Health and Safety law does not require landlords to produce a ‘Legionnaires testing certificate'. Legionella testing is required only in exceptional circumstances and generally not in domestic hot and cold water system.
Is your property a House in Multiple Occupation (HMO)?
If your property is on 3 or more levels and let to 5 or more tenants comprising 2 or more households (i.e. not all of the same family) it will be subject to mandatory licensing by your Local Authority. Whether mandatory licensing applies or not, if there are 3 or more tenants not all related in any property it is still likely to be an HMO and special Management rules apply.
The Housing Health and Safety Rating System (HHSRS)
The HHSRS provides an analysis of how hazardous a property is through assessment of 29 potential hazards found in housing. Landlords have to maintain their properties to provide a safe and healthy environment. The HHSRS is enforced by local authorities.
Tenancy Deposit Protection
All deposits taken by landlords and letting agents under Assured Shorthold Tenancies in England and Wales must be protected by a tenancy deposit protection scheme. Landlords and letting agents must not take a deposit unless it is dealt with under a tenancy deposit scheme. To avoid any disputes going to court, each scheme is supported by an Alternative Dispute Resolution service (ADR). Landlords and letting agents can choose between two types of scheme; a single custodial scheme and two insurance-based schemes. We will normally transfer the tenants’ deposit to you within 5 days of receiving it and you must then register it with a TDP Scheme within a further 9 days if the tenancy is an Assured Shorthold Tenancy. If you fail to do so the tenants can take legal action against you, the landlord, in the County Court. The Court will make an order that you must pay the deposit back to the tenants or lodge it with a custodial scheme. In addition, a further order will be made requiring you pay compensation to the tenants of an amount equal to three times the deposit. You will be unable to serve a Section 21 Notice on your tenant until compliance with the above conditions and the Court will not grant you a possession order. We have no liability for any loss suffered if you fail to comply.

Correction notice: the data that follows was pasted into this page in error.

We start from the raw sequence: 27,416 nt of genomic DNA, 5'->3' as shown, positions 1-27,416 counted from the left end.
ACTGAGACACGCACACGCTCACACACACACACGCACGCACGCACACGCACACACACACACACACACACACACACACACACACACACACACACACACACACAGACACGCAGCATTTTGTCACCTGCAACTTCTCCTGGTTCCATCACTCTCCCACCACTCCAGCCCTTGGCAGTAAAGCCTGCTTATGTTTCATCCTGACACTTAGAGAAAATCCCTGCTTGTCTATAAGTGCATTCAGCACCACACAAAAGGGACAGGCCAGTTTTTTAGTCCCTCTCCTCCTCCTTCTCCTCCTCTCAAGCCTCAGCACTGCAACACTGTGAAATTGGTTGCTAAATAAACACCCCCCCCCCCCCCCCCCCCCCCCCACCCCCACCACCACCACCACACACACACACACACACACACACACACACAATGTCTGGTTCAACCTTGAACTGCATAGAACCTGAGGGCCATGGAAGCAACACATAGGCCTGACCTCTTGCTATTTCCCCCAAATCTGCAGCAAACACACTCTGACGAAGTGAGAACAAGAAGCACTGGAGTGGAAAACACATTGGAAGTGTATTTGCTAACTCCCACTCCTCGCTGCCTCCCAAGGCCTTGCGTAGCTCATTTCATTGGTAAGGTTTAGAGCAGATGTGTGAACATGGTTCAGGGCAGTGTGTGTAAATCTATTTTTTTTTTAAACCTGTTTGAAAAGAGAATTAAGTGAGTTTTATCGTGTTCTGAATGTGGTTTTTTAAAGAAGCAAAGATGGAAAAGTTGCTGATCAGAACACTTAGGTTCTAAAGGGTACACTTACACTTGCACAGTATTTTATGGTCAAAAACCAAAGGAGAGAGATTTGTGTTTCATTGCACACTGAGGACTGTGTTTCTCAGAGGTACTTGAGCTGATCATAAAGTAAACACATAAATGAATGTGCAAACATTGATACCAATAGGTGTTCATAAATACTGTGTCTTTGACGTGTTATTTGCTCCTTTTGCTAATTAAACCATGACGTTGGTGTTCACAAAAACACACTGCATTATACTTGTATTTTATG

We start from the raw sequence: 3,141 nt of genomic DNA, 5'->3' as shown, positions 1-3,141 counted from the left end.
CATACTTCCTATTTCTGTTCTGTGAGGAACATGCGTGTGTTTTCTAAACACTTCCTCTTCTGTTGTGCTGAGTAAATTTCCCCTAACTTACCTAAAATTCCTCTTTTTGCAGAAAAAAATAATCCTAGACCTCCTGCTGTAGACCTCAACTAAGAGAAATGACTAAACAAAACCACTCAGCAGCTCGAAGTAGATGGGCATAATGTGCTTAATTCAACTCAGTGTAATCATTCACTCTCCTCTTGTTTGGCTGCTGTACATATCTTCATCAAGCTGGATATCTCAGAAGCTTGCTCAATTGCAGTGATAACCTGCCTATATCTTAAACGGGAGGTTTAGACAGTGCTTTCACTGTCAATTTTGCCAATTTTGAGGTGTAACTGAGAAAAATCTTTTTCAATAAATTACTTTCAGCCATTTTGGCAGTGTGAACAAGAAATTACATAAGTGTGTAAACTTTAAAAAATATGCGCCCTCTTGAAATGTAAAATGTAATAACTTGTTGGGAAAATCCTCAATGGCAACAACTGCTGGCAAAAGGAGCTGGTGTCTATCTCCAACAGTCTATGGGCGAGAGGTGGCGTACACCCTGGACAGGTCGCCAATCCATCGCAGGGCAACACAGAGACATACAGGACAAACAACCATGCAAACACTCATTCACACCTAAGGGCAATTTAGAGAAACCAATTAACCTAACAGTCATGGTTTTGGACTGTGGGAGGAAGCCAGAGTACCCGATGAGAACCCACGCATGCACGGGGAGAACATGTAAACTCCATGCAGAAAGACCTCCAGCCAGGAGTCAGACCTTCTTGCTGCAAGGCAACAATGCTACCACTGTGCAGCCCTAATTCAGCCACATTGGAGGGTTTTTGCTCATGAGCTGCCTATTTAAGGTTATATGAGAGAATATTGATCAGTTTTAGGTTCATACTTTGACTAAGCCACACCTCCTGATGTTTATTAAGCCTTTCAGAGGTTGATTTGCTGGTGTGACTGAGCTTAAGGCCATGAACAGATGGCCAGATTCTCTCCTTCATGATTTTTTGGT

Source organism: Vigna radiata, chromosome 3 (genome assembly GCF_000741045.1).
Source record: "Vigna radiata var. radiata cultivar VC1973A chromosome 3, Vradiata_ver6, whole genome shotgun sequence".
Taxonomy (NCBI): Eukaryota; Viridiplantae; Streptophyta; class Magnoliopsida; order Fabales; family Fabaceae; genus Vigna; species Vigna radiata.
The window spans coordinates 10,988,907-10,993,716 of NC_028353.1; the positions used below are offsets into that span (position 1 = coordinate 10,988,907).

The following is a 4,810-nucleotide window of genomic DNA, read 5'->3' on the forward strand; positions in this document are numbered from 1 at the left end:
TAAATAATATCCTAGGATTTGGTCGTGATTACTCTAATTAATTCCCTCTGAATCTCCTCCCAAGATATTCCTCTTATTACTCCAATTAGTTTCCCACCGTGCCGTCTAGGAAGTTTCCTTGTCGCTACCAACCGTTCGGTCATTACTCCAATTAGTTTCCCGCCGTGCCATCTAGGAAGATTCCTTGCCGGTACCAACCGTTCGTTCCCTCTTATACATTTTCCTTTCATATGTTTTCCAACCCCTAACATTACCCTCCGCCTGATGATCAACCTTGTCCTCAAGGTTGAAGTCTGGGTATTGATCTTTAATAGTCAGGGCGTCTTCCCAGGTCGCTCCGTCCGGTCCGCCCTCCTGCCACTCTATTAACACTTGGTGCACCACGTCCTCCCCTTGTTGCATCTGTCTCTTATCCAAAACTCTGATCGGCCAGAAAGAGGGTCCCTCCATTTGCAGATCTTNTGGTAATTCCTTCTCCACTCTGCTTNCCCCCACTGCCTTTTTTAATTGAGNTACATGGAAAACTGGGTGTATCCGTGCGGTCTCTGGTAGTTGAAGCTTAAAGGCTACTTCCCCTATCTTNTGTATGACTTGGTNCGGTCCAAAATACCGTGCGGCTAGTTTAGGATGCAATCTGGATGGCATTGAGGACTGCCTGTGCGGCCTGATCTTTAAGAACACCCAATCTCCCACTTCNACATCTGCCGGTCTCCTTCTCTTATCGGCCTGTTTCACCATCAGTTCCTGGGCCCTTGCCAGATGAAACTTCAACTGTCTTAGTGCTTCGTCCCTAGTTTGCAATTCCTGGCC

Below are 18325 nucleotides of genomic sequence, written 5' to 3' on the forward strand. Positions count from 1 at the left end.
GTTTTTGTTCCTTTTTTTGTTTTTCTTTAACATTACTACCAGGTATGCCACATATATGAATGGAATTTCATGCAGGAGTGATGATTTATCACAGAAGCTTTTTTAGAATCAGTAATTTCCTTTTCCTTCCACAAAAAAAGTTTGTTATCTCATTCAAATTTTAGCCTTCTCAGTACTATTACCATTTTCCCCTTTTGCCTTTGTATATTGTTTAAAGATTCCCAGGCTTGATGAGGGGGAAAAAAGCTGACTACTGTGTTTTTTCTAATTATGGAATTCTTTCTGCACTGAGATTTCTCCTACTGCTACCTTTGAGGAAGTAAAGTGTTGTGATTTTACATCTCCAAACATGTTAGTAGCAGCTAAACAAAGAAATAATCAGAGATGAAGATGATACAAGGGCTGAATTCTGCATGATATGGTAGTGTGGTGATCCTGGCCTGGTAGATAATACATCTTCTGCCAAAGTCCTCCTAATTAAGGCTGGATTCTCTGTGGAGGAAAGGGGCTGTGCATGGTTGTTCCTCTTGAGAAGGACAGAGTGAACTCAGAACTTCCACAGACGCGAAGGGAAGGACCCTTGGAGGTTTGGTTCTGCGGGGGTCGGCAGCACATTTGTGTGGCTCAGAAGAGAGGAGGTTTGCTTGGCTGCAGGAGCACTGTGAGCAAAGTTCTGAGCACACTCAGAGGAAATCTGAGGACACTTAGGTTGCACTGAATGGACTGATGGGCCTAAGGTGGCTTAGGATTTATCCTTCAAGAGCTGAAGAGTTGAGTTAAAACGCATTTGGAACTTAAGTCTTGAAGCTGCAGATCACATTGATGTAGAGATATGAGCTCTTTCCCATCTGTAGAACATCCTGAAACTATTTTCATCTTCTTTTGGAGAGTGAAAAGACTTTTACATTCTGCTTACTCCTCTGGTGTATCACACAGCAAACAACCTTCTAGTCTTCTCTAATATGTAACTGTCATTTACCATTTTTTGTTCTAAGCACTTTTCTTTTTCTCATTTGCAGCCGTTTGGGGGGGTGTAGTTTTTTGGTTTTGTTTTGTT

The Disability Discrimination Act (DDA) 2005
The DDA 2005 addresses the limitations of current legislation by extending disabled people's rights in respect of premises that are let or to be let and commonhold premises. Landlords and managers of let premises and premises that are to be let will be required to make reasonable adjustments for disabled people. Under the new duties, provided certain conditions are met (for example, that a request has been made), Landlords and managers of premises which are to let, or of premises which have already been let, must make reasonable adjustments. A failure to do so will be unlawful unless it can be justified under the Act. Landlords will only have to make reasonable adjustments and they will not have to remove or alter physical features of the premises.
The Energy Performance of Buildings (EPC rating)
From 1st October 2008 Landlords offering property to let will be required by law to provide prospective tenants with an Energy Performance Certificate (EPC) for their property. A new certificate will not be required on each let since, in the case of rental property, EPCs will be valid for 10 years. The certificates (EPCs) will have to be provided free either when (or before) any written information about the property is provided to prospective tenants or a viewing is conducted. We have a database of registered energy assessors and we will be pleased to arrange an EPC inspection and assessment on your property upon request. Please note that we cannot market your property to let until we have in our possession a valid EPC for the property.
We hope that the information covered in this guide will be of assistance to you. If there are any aspects of which you are unsure then please ask us.